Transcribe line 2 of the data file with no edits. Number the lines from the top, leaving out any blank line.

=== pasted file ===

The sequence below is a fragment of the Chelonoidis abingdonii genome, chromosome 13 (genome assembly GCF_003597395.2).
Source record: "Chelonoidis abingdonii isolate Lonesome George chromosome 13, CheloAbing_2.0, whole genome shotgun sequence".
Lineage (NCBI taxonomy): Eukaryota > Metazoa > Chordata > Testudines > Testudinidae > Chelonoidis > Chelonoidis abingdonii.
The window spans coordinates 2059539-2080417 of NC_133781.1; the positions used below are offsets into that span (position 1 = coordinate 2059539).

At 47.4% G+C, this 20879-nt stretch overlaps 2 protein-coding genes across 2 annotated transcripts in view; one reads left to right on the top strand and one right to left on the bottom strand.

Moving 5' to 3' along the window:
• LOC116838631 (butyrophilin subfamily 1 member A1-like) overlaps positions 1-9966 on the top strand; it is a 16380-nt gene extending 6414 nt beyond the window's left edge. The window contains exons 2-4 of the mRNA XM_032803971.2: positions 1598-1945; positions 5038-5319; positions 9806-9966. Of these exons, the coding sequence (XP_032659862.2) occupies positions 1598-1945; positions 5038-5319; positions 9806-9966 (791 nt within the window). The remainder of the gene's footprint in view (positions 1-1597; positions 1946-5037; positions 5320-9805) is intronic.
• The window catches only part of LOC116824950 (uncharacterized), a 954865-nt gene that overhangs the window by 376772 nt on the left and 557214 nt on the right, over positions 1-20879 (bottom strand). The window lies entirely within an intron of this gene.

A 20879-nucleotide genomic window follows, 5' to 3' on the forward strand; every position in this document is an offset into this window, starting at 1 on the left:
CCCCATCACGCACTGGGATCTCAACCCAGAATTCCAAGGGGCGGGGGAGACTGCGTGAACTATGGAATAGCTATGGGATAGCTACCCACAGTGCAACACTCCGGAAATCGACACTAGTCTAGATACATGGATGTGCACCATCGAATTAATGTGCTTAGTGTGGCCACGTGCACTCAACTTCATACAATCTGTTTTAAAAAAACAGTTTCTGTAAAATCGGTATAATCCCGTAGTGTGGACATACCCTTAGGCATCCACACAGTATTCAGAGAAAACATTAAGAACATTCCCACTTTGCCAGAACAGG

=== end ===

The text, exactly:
Source record: "Chelonoidis abingdonii isolate Lonesome George chromosome 13, CheloAbing_2.0, whole genome shotgun sequence".